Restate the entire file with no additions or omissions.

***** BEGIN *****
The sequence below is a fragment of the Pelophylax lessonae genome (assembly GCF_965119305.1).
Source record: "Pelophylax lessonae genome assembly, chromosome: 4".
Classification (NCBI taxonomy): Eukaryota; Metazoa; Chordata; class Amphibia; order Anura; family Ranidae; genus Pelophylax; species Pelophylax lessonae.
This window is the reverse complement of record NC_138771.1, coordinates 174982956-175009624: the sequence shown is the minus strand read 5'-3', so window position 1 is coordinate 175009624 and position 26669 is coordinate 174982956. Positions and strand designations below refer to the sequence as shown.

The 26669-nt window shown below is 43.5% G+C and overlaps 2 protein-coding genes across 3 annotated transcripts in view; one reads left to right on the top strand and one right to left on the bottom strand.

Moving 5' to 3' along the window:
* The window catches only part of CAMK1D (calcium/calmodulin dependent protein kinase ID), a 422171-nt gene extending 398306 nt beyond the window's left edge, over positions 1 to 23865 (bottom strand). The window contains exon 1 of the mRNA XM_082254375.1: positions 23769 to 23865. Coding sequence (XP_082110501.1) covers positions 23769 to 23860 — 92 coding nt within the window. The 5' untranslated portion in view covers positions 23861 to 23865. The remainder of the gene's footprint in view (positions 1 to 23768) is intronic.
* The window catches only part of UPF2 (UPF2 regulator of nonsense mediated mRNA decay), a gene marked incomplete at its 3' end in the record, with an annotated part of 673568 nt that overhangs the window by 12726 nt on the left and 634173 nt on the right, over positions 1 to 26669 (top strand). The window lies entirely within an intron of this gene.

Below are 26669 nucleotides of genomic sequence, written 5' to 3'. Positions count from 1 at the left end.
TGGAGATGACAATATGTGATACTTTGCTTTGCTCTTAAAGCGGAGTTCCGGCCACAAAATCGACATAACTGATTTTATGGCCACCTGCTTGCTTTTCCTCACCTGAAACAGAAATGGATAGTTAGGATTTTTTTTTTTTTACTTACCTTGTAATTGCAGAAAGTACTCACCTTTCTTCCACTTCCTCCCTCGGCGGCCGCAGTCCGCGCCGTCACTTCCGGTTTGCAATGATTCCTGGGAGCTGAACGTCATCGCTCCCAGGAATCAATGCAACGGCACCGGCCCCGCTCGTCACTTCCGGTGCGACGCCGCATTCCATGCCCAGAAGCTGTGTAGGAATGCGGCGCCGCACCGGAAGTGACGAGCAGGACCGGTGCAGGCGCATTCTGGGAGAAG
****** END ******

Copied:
The sequence below is a fragment of the Pelophylax lessonae genome (assembly GCF_965119305.1).
Source record: "Pelophylax lessonae genome assembly, chromosome: 4".
Classification (NCBI taxonomy): Eukaryota; Metazoa; Chordata; class Amphibia; order Anura; family Ranidae; genus Pelophylax; species Pelophylax lessonae.
This window is the reverse complement of record NC_138771.1, coordinates 174982956-175009624: the sequence shown is the minus strand read 5'-3', so window position 1 is coordinate 175009624 and position 26669 is coordinate 174982956. Positions and strand designations below refer to the sequence as shown.

The 26669-nt window shown below is 43.5% G+C and overlaps 2 protein-coding genes across 3 annotated transcripts in view; one reads left to right on the top strand and one right to left on the bottom strand.

Moving 5' to 3' along the window:
* The window catches only part of CAMK1D (calcium/calmodulin dependent protein kinase ID), a 422171-nt gene extending 398306 nt beyond the window's left edge, over positions 1 to 23865 (bottom strand). The window contains exon 1 of the mRNA XM_082254375.1: positions 23769 to 23865. Coding sequence (XP_082110501.1) covers positions 23769 to 23860 — 92 coding nt within the window. The 5' untranslated portion in view covers positions 23861 to 23865. The remainder of the gene's footprint in view (positions 1 to 23768) is intronic.
* The window catches only part of UPF2 (UPF2 regulator of nonsense mediated mRNA decay), a gene marked incomplete at its 3' end in the record, with an annotated part of 673568 nt that overhangs the window by 12726 nt on the left and 634173 nt on the right, over positions 1 to 26669 (top strand). The window lies entirely within an intron of this gene.

Below are 26669 nucleotides of genomic sequence, written 5' to 3'. Positions count from 1 at the left end.
TGGAGATGACAATATGTGATACTTTGCTTTGCTCTTAAAGCGGAGTTCCGGCCACAAAATCGACATAACTGATTTTATGGCCACCTGCTTGCTTTTCCTCACCTGAAACAGAAATGGATAGTTAGGATTTTTTTTTTTTTACTTACCTTGTAATTGCAGAAAGTACTCACCTTTCTTCCACTTCCTCCCTCGGCGGCCGCAGTCCGCGCCGTCACTTCCGGTTTGCAATGATTCCTGGGAGCTGAACGTCATCGCTCCCAGGAATCAATGCAACGGCACCGGCCCCGCTCGTCACTTCCGGTGCGACGCCGCATTCCATGCCCAGAAGCTGTGTAGGAATGCGGCGCCGCACCGGAAGTGACGAGCAGGACCGGTGCAGGCGCATTCTGGGAGAAG